First, the principal can give notice to the associate that their days are numbered. Fine. But what happens if the associate leaves before then? Well, the principal can accept the associate quitting and only pay them up to the time that they leave. Ok, but what happens if the principal wants the associate to leave before the end of the notice period? Well, often times, associate agreements are silent on this issue. But something that associates (or perhaps better put, their lawyers) will insist upon is to be paid a certain amount of money in order to be terminated before the notice period expires. That amount of money could simply be a pre-determined lump sum of money (e.g. $5,000) or could be based on the time that’s left in the notice and based on past production levels. For example, if there were two (2) weeks left of notice and the principal wanted to terminate the associate then and there, then they could calculate what the associate was entitled to (e.g. 40% of production) for the previous two (2) week period and then pay them that amount to get rid of them. Clear, comprehensive, and certain. I like it!

Second, and this is the more challenging part: what happens if the associate wants to leave. Typically, if the contract is ongoing (i.e. indefinite), then they would need to provide some time period of notice. OK, the principal can waive the remainder of the notice and pay the associate nothing, and they’re done (that’s one possibility). But what happens if the associate simply gives notice and leaves that same day – even though they were supposed to give like 2 or 3 months worth of prior written notice under the contract? Well, in that case, the principal may have a couple of options. First, the principal could accept it and move on. Second, the principal could have a holdback provision in the contract saying that if they do that, they’re going to forfeit some pre-determined lump sum of money. The principal could also sue based on a breach of contract and take the associate to court (this is the most expensive and time-consuming option).

Finally, the principal could put something in the contract that says, “the parties agree that, if the associate fails to give adequate notice, then they will pay $[x] amount, which will be reduced the longer the associate stays with the principal”. In other words, the longer the associate has stayed working with the principal, the less money they will agree to pay in case of providing inadequate notice. Here’s an example: if the associate has a one-year contract and generates about $20k a month for the principal, and then the associate leaves after six months, they could be required to pay $20k x 6 months left on the contract, which equates to $120k. Get it? Now, the figure you arrive at can be justified any which way, but it has to be accepted by both sides. And also, just keep in mind that this pre-estimate of damages section is not a penalty clause (which is illegal) but rather a genuine pre-estimate of what the principal would suffer as damages if the associate left early. Is it real? Who knows. Maybe the principal just gets a new and better associate the next week and doesn’t actually incur those damages. But the point is that, if the parties agree in the associate contract that those would be the damages, then, regardless of what the damages ACTUALLY ARE, the principal would have a breach of contract claim and be entitled to those damages (because the associate agreed that those were the damages in the agreement). Without this pre-estimate of damages, things would be left up to a court to decide what the actual damages are (this would require proof). So by having the parties agree on this ahead of time, you don’t actually need to prove anything. So we’re just dealing with proof of the quantum of damages. Now I realize this may be a highly technical point and perhaps even hard to negotiate, but we have (representing principals) put it in our contracts and have had associates agree to them as part of the overall deal. When we’re representing associates, however, it’s a different story 😉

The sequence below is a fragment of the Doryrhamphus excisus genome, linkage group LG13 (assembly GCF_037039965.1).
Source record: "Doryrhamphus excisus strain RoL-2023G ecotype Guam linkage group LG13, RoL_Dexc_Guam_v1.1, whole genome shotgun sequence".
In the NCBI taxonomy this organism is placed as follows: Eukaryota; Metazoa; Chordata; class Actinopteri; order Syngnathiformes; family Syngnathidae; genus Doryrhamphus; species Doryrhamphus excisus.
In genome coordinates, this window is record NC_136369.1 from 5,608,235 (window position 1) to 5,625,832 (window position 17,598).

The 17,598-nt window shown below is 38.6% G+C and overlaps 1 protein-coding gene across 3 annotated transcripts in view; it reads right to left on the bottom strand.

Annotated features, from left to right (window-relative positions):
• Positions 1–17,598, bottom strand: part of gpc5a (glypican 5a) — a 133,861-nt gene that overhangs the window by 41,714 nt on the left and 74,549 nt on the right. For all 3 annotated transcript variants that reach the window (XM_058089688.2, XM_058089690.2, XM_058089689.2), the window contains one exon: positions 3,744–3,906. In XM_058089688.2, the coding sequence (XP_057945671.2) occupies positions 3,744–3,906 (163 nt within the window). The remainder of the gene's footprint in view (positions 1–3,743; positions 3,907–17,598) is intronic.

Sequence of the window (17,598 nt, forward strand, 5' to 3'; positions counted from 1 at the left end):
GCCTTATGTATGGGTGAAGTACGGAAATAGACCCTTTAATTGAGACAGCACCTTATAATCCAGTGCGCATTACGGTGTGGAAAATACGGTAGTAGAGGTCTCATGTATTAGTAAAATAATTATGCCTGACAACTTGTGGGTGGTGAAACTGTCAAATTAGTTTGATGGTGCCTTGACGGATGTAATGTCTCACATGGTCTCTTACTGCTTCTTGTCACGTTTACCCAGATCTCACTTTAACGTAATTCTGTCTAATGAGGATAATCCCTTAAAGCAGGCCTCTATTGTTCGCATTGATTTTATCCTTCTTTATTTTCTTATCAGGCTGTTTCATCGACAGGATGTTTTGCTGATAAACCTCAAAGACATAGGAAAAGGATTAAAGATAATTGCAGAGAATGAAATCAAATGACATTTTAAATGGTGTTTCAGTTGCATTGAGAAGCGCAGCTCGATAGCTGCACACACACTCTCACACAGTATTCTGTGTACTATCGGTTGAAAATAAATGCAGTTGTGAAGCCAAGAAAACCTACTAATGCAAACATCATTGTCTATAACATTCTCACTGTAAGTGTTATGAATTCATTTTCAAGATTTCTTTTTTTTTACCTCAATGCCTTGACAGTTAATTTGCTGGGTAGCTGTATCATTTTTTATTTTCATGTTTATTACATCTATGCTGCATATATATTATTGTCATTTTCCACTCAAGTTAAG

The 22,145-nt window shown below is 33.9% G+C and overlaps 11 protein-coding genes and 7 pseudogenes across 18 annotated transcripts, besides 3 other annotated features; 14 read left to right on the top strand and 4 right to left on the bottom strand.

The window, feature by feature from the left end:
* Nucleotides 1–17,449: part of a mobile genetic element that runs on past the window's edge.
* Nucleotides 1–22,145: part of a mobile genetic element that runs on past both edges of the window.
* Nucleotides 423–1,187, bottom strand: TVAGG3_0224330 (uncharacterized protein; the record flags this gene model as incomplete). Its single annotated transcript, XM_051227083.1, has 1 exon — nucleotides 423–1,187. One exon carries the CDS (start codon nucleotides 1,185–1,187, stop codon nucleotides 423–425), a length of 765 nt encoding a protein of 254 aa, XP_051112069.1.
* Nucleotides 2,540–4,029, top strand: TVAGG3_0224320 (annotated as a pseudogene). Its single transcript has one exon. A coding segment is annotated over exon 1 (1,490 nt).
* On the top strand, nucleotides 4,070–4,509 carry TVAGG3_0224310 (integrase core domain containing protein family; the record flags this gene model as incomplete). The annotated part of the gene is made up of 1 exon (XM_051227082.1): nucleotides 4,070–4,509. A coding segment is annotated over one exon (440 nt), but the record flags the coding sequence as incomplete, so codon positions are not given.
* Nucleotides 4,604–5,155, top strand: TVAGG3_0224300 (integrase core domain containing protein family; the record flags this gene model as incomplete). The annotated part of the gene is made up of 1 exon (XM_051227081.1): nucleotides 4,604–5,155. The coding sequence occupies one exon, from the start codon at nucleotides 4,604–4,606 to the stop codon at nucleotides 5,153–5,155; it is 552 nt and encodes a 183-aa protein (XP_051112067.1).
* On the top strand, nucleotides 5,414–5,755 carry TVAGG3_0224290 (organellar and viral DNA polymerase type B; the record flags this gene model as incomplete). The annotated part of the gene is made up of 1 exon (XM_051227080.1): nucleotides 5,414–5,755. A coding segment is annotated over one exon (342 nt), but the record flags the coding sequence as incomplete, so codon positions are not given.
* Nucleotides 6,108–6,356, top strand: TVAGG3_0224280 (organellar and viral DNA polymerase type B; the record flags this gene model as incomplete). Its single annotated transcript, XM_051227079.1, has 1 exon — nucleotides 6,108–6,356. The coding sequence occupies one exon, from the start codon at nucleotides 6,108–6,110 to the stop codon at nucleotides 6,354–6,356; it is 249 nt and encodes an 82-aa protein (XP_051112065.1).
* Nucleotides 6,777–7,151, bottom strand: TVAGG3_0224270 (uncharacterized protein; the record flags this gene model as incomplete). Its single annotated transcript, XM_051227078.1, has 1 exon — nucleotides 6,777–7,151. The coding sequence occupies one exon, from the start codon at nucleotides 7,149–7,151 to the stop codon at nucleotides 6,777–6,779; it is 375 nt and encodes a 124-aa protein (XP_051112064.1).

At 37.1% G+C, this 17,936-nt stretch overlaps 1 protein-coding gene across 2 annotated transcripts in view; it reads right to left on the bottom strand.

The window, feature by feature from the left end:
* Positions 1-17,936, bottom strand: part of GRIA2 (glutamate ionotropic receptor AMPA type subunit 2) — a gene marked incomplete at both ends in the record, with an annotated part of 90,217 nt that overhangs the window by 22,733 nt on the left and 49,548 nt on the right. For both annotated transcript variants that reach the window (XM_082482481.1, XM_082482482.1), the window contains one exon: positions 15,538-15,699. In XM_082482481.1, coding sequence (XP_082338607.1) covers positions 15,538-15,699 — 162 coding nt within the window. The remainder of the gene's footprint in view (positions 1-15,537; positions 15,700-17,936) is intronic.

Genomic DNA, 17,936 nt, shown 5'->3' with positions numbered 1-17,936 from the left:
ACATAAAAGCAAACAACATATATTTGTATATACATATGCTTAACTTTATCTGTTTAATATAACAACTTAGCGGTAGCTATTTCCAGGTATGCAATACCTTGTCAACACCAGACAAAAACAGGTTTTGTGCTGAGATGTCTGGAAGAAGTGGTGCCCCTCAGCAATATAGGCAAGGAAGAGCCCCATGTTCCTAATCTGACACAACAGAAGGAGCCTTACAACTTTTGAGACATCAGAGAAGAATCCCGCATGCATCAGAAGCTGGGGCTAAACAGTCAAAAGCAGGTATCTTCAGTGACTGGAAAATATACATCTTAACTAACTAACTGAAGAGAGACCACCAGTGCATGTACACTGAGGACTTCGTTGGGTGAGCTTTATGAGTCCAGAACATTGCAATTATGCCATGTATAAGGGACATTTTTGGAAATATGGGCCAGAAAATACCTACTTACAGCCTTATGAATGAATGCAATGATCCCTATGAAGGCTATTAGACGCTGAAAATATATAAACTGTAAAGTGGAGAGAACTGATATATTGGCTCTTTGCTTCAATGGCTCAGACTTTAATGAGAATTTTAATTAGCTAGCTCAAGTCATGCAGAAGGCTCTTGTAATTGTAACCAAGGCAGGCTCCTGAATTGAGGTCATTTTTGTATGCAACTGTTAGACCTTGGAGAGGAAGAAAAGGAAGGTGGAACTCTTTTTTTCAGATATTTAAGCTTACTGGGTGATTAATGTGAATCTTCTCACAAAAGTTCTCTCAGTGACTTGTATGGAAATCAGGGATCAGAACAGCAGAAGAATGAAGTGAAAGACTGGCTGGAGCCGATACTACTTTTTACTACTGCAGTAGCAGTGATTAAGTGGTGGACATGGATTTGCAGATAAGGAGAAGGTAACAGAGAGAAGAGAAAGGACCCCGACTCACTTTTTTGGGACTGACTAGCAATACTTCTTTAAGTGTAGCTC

The Content of this post is provided for informational purposes only. It is not intended to be legal, financial, tax, or other professional advice of any kind. You are advised to contact DMC (or other counsel) to seek specific legal advice concerning your individual situation.